In this scenario I can do my job and coach.

I can implement the appropriate “correctives” and/or exercise progressions/regressions to help them find their squat. They showed me success passively, so I need to show them how to do the squat actively.

If, however, there was no improvement between passive and active screens then:

They’re screwed. There’s no hope.


  1. I can still work within my scope and train them with the ROM that’s pain free and that they can control.
  2. I can refer out for more diagnostic testing or manual therapy to compliment their ironwork.

Moreover, to add a bit more context, I am not opposed to taking more of a trial-n-error approach to squat technique and experimenting with varying (asymmetrical) foot stances or widths to see what feels better for the lifter.

If adopting a staggered stance feels better or maybe externally rotating the right foot allows for more depth then why wouldn’t I lean into this?

I don’t feel we’re doing a disservice to clients and athletes adopting this approach. In fact, I’d make the argument we’re doing more harm by pigeon holing people into symmetrical stances (jamming square pegs into round holes) compared to allowing for a bit more experimentation and individualization.

2 – Create a Flexion Moment

I want three joints to do the bulk of the work when squatting:

  • The Ankles
  • The Knees
  • The Hips

NOT the lower back.

One common mistake I notice when coaching the squat is that many people resort to initiating the descent by “breaking” with their lower back – and sitting back – rather than squatting DOWN with the ankles, knees, and hips.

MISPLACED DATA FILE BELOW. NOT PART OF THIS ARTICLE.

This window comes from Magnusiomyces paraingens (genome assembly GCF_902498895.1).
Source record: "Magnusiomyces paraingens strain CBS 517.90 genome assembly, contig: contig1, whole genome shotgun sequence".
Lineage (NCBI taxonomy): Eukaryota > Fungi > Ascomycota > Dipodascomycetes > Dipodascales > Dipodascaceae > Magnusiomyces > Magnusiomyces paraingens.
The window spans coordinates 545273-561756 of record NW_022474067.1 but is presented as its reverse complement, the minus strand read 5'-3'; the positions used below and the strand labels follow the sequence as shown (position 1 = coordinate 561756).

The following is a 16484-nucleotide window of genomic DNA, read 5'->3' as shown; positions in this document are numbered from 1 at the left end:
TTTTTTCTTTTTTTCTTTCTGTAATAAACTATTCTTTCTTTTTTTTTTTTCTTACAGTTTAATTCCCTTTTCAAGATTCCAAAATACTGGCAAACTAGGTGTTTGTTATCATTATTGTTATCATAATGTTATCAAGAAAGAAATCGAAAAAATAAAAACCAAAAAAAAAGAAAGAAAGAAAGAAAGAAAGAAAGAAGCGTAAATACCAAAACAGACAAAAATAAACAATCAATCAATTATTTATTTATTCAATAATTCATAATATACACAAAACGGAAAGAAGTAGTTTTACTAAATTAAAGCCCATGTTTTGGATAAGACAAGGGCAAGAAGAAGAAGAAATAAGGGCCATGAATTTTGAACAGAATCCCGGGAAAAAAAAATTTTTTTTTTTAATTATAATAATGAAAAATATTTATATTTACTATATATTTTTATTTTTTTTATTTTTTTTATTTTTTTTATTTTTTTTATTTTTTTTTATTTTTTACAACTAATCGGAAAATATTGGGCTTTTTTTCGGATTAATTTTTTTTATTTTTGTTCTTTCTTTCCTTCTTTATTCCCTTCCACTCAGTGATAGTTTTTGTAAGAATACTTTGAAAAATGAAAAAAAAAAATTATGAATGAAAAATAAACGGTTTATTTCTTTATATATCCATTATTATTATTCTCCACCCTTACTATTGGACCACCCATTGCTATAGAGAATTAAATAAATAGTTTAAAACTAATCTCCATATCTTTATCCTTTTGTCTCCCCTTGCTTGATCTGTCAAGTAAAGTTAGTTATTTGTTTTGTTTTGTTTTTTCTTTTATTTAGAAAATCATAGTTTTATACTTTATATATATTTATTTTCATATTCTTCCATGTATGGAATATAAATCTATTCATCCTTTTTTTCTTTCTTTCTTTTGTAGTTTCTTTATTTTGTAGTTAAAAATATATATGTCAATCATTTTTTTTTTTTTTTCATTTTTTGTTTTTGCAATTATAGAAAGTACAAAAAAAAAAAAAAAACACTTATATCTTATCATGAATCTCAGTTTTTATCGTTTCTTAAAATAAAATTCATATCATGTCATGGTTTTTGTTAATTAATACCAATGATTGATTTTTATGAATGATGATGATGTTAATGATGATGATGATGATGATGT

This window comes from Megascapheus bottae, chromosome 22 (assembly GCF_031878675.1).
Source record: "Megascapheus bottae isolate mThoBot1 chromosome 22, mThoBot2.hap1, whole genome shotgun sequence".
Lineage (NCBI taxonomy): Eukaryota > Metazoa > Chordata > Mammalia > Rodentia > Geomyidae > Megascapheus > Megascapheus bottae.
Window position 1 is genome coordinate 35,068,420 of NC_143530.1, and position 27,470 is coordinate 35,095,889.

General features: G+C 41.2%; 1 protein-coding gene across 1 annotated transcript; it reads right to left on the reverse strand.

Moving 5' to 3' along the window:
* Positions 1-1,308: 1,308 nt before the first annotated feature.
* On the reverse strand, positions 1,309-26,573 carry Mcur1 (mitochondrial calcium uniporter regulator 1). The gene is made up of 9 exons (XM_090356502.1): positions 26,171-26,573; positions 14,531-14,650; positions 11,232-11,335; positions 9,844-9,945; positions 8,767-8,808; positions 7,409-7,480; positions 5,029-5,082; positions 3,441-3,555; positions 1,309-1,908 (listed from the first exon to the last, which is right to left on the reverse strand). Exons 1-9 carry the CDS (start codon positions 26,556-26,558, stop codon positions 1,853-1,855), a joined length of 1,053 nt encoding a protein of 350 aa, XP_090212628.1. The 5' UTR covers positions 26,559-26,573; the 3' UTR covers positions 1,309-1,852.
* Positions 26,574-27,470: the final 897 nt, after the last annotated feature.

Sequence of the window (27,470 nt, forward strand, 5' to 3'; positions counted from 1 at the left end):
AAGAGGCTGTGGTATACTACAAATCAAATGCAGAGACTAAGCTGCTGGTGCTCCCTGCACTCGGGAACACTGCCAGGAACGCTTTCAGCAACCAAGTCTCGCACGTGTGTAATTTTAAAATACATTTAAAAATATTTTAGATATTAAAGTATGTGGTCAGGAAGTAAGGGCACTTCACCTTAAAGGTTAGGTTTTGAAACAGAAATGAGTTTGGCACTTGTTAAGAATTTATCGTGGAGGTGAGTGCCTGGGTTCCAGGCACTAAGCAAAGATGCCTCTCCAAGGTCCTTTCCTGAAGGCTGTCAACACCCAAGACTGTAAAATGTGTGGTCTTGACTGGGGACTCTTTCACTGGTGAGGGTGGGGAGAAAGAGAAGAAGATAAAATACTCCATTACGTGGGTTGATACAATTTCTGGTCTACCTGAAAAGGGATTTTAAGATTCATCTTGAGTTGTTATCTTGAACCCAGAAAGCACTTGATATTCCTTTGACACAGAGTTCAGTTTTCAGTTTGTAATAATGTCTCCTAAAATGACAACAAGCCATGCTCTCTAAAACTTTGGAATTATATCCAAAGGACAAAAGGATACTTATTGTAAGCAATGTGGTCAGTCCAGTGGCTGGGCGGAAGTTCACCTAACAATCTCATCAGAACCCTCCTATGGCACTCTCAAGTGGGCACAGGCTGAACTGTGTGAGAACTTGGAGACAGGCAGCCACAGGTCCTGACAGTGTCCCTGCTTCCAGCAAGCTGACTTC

A game changer for most trainees is the concept of creating a FLEXION MOMENT with their abs and to own the canister position.

Think of the canister position as stacked joints.

Your rib cage should be “stacked” on top of your pelvis. You can get a general visual from the picture below; my bottom hand represents my pelvic floor and my top hand represents my diaphragm and ribcage

The idea is to maintain this position when lifting heavy things.

If you don’t, and you “fall” into the scissor position (where your pelvis goes into anterior tilt and your ribs flare up), Voldemort wins.


Okay, in actuality, all that will really happen is you’ll default into a more unstable position and your lower back will eventually hate your guts.

Use your abs to create a flexion moment so that you can’t use your lower back.

You’re welcome.

3 – Find and Maintain Appropriate Foot Pressure

I will be the first to admit I don’t have a world-class squat, but one thing that’s made a huge difference in my squat – and that of my clients – is the idea of foot pressure.

Credit to Chad Wesley Smith for opening up my eyes to it.

It’s important to keep the barbell over the mid-foot when squatting. Rather than falling prey to the mental gymnastics of trying to figure out if you’re actually doing it or not, just remain cognizant of your feet.

If you place too much weight into your toes, your heels will come off the ground.

Conversely, if you place too much weight in your heels, your toes will come off the ground.

Press your big toe into the floor and then make sure you also have “pressure” on your pinky toe and heel.

Find your balance.

Now, when you descend into the hole try to stay more aware of maintaining that constant foot pressure.

If you do so, the bar path will sort of take care of itself.

I.e., the barbell will stay over mid-foot. You want fold forward and you want fall back.

The other part to consider is that when you’re in the hole, DO NOT relax. Maintain tension and maintain your foot pressure.

And That’s That

All of this isn’t to insinuate I’m right and you’re wrong. Like I said at the beginning, there are many moving parts to the squat.

That said, in terms of a few tenets or universal cues that work well for just about everyone, I hope what I discussed above makes sense and resonates.

Give them a try and don’t let Voldemort win…;o)


BTW – Don’t forget…if you’d like to learn more from Tony, be sure to check out his newly released Even More Complete Hip and Shoulder Blueprint, which is on sale this week!